EEG is electroencephalogram. It measures brainwave activity. About all it can do is identify things like mini-seizures, changes in cortical electrical activity when one is resting or thinking. Not very useful for much, IMO. Persons with bipolar disorder don't have memory problems except during serious periods of depression and mania. Making a mistake in stating 1999 versus 2009 is not a big deal because this was one reasonable error and it appears you did fine on the rest of the questions. These questions are called the Mental Status Exam and they are simply a bunch of questions that help screen for gross mental impairments, memory, disorientation and confusion, psychotic speech and other symptoms of serious mental disorder. Nothing you reported in the your last post sounds at all abnormal.

I'm not sure what is meant here by lumbar puncture but perhaps they wanted to test your cerebral spinal fluid for some neurological problem.

You seem quite confident that the diagnosis of bipolar is in error and if this is so, you need to talk to your physician about a PLAN. That is, you may want to talk to your physician once again about tapering your medication to see if you remain stable. Then, you can get a medical clearance with your employer. This process will take a number of months and even, perhaps a year because regardless of what you want, those in 'authority' seem to think there is something wrong with you and therefore, you need a good track record of being symptom free, while medication free. What do you think?
Customer: replied 2 years ago.

I agree that stating that the year as 1999 vs 2009 and "not staying on tract", was not a big deal. In my opinion, Ativan was probably what caused my confusion. 2mg is a big dose. Ativan causes confusion,sedation and antegrade amnesia. Sometimes benzos can cause a paradoxical effect..hostility, aggression.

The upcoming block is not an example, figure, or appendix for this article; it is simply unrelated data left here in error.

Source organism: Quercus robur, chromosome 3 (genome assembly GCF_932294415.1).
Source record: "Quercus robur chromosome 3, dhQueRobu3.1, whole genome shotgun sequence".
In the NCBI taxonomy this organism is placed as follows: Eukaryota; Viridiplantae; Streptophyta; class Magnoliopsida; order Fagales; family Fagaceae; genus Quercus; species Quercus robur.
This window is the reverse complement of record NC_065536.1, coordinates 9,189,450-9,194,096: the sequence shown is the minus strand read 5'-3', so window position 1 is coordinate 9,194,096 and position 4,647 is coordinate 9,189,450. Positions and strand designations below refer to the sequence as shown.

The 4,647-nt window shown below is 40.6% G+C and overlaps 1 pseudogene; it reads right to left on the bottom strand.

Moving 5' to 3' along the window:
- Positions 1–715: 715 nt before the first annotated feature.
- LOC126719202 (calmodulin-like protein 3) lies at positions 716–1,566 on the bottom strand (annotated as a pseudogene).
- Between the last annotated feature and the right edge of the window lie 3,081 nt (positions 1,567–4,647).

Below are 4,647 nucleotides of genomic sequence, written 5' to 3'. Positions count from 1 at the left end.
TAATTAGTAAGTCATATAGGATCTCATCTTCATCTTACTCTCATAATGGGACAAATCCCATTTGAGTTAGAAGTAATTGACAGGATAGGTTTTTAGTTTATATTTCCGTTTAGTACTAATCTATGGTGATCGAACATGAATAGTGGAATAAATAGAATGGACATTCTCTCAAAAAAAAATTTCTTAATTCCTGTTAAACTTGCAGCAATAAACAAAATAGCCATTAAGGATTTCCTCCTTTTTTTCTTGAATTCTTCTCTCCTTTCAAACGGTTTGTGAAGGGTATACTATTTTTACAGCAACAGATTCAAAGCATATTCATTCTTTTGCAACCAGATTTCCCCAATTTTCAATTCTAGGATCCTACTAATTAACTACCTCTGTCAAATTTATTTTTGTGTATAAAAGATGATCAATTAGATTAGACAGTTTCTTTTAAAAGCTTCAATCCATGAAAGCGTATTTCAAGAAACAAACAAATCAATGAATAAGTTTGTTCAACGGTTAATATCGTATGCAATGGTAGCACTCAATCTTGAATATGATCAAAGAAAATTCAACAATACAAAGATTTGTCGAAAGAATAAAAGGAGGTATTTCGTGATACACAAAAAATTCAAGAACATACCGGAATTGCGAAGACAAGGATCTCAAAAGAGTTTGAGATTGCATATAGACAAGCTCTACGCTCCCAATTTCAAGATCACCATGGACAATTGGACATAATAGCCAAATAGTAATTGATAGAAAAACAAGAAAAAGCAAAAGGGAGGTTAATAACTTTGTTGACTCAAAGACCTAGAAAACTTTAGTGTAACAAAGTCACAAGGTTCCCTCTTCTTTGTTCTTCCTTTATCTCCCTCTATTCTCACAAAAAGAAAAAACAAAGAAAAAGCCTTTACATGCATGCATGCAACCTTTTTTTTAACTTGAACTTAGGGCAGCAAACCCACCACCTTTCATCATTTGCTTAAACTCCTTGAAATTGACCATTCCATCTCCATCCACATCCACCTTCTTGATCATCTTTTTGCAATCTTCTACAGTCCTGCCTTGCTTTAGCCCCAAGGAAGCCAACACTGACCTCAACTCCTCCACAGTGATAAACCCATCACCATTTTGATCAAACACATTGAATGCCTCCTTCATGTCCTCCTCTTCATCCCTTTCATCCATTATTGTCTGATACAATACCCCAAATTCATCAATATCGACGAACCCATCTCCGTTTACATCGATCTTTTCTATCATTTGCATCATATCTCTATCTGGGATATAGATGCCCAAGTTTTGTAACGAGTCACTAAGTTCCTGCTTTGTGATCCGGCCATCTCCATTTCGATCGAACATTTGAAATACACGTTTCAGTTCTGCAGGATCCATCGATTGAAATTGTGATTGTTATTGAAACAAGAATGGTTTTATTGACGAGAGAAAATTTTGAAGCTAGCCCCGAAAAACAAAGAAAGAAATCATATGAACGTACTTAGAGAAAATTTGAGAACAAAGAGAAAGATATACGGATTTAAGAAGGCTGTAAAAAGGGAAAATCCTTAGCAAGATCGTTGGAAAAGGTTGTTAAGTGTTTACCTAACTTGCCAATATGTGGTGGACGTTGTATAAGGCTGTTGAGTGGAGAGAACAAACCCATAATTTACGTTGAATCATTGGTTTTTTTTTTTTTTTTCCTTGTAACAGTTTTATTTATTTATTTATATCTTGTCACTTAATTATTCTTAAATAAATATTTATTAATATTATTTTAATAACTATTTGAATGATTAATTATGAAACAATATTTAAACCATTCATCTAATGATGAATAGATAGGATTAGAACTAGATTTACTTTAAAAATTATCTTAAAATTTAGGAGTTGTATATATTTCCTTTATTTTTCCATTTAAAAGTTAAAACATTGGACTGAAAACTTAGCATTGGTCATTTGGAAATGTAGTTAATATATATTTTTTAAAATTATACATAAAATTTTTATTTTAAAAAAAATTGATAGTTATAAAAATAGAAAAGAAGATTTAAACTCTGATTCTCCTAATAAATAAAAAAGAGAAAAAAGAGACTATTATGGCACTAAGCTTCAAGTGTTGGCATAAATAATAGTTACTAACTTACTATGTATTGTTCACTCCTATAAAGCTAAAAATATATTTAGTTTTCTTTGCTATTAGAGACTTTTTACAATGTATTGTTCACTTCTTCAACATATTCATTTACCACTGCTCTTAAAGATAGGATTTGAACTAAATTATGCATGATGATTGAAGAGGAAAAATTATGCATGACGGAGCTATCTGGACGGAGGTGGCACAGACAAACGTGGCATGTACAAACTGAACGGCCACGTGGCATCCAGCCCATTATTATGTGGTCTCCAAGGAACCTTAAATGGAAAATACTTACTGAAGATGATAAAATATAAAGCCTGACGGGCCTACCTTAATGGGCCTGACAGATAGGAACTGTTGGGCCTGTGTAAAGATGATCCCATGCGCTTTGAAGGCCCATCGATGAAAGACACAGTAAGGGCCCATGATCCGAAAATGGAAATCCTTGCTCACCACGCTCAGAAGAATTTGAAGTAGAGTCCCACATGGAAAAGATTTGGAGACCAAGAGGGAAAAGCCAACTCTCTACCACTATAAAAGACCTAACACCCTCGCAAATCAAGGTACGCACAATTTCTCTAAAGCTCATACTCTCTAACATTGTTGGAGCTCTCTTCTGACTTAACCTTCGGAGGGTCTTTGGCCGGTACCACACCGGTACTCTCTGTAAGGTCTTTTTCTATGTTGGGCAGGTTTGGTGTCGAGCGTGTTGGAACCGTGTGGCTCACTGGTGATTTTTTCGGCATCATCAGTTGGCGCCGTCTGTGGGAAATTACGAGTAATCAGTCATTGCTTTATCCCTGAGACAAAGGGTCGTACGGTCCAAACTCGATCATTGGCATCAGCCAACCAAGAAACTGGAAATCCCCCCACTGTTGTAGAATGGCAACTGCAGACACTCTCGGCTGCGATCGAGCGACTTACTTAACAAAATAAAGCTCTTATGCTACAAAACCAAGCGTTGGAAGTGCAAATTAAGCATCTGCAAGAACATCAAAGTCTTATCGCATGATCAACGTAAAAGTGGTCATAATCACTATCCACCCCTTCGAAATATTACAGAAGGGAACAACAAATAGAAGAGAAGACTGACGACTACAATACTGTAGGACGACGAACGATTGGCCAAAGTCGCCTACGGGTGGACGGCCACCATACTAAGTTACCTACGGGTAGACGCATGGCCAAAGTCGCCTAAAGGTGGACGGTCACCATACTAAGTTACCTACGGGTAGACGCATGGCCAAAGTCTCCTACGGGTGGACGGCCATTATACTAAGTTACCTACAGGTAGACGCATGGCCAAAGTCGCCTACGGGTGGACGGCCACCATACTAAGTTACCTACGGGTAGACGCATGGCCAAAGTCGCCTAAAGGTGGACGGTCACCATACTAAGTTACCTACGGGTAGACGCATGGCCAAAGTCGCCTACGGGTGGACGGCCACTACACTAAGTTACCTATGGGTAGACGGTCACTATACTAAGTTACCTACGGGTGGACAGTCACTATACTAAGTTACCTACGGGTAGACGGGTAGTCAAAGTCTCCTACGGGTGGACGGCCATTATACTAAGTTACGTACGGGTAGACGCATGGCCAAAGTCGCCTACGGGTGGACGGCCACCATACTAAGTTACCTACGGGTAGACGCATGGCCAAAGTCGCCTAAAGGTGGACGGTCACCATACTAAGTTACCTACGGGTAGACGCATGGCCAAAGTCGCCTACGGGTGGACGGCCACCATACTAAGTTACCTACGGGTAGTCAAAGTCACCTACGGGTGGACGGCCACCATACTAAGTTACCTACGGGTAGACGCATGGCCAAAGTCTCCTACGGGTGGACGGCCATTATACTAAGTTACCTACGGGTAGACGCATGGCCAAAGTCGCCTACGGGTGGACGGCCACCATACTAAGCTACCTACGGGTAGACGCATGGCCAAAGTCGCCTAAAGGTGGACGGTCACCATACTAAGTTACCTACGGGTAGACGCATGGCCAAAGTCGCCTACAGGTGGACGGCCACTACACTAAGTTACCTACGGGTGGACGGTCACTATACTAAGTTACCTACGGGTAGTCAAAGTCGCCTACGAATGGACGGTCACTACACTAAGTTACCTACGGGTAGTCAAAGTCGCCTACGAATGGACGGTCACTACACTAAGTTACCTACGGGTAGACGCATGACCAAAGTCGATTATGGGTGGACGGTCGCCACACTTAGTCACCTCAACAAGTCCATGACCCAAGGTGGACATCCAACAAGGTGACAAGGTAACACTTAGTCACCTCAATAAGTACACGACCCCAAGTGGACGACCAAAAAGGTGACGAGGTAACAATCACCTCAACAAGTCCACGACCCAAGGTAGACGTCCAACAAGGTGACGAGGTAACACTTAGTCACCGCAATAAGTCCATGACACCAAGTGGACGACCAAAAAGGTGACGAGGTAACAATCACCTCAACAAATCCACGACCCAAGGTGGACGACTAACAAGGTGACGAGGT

I have not completed my hx to you yet. I can see from some of the emails that I wrote that I communicated in a way that was not my norm. Long-winded. Jumping from topic to topic. Left out words in sentence. Ex, "I am going store." Typed some parts of emails in bolder larger font. Wrote and said things to people that I would have never said under normal circumstance. For ex, my friend, Janet, thought it took me too long to get ready to go out to eat. Janet, my former professor of med, dresses in jeans and t-shirts. I managed her stocks for years. She didn't want to learn how to do this. I emailed her to say that I cannot dress as "tacky" as she does..private practice, not county hospital..."Please get my name off her stock account immediately.""Stop emailing me"; Janet moved back to Hong Kong. Janet is my dear friend. I wear old gym clothes all the time at home. I blurt out to my friend/patient that he should not go to Dr. X in my absence because he could not pass the Boards afterXXXXX X and I worked together at our first job. I like him, but he is not well-trained. Does not answer page for hours. I introduced the pt/friend to this Dr. We socialized on several occ. Previously, I may have said, "Dr. X's office is so much further than Dr. Y next door to my office. I have worked alot with Dr. Y.and she is excellent.